I don’t know if anyone actually knows how to handle a cancer diagnosis. Is there even a “good” way or a “bad” way? I’m not sure, but I say F either way. I think we all process grief in different ways and whatever way works for you, is right for you. No judgement. I was wildly naïve when I was sick and I truly had no clue what it meant to be sick. Again, I’ve always been plain jane, normal, average blah blah blah. So when I had my seizure, this was new territory for me. As I’ve come to learn, your body can seize for a variety of reasons, including overconsumption of alcohol, stress, lack of sleep, a brain tumor (duh!), etc. When I had my seizure, I kid you not, I convinced the doctors that I had a heart attack. After that, it felt like a scene in the movies, where they were ripping off my clothes, lubing me up, and sticking little wires on my chest only to discover that my heart was intact. After the doctor’s had discovered Gretchen, we formed a game plan with the neurologist on call and from there the rest is history.
After I had received the news, I remember sitting in my hospital bed rehearsing what I would say to my parents. I’ve had friends tell me that I sounded almost robotic. Very matter of fact. Emotionless. I suppose this all makes sense because feelings and emotions are complicated, but facts are concrete, black or white. You can be grounded in facts. That’s how I felt in the early days and that style worked for me, but honestly what other option do you have other than to do what the docs say?
On a side note: I’ve always wondered what it must have felt like for my family and friends to learn the news. I would be absolutely devasted and cannot imagine, if it was someone from my tribe. I know I’m ridiculous, but seriously – I am so sad and sorry for anyone has to experience that. Selfishly, I’m so sad that my people had to experience that. I wish we lived in a world where no one had to experience this.
My advice is to pause for just a moment. And in this moment of pause, do NOT start Googling away. I’ve done it. We’ve all done it. But seriously, learn from my mistakes. Just don’t. Instead, take a moment and then make an appointment for a second opinion. Hear me out. When everything feels like it is spinning and the train has jumped the tracks, there is still time to take a breath and slow down. And you should. Cancer is very complicated and incredibly unique to YOU. I swear everyone has a “rare” type of cancer, but honestly it makes some sense because probably the biggest challenge to finding a cure for cancer is because there are hundreds of types of cancers. You should know that I made up that number and you should absolutely fact check me, but I hope the point stuck. Its complex and always mutating. Annoying. The treatment you receive should be tailored to you and your unique cancer. The spray and prey method is not an option here. Take a moment and get a second opinion. I know it may seem scary in the moment because you feel like you have to move, move, move and you are already behind, but taking a few extra moments is going to be ok. As momma Cindi says, knowledge is power. Trust your gut. Do what’s right for you and don’t accept a one size fits all. This is your time to be selfish and invest in yourself (it’ll co$t a pretty penny anyway – so lets make it good!).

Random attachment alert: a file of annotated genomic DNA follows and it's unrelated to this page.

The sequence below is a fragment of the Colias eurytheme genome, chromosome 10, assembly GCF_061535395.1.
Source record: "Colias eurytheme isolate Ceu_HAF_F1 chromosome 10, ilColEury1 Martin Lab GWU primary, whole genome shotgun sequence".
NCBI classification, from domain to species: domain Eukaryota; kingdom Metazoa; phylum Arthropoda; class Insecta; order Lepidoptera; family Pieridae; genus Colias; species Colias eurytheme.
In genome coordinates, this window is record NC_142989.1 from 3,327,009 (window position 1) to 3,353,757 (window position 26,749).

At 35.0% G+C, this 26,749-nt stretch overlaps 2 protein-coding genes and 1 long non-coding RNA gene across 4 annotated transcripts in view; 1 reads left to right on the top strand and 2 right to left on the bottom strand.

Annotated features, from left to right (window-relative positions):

When you start having meetings with your medical team, I highly recommend bringing someone with you. Honestly, you need someone to take notes and remember the intricate details. I once had a doctor who even let me record the conversation on my phone, which was really helpful to share with others. If you need to take someone for the warm and fuzzies, that’s ok too, but for me it was always about getting the facts. I think its important to develop a game plan that you trust and believe in. This is a marathon, not a sprint. You need to find the best fit for you. My best advice is to find a medical team that you trust and then build your treatment plan from there. If you don’t trust your docs or they don’t listen or respect you, then they aren’t for you. Sayonara Mother Sucker!
You should always feel cared for, confident, valued, and heard when it comes to your treatment plan. This is your life. [Insert the hand clap emoji]. You are not a statistic [Insert the hand clap emoji]. You are a badass, dammit. [Insert the hand clap emoji]. Now act like one! Above all else you must advocate for yourself. Afterall, if you won’t fight for your own life – who will? I am humbly aware that I could have received care anywhere I wanted. But to me, the best tool in my tool belt was to secure a medical team that believed in me, believed in my journey, and trusted me to make decisions that were right for me – free of judgement or guilt. I encourage you take a moment, no matter where you are in your cancer journey, and do the same. You are destined for great things.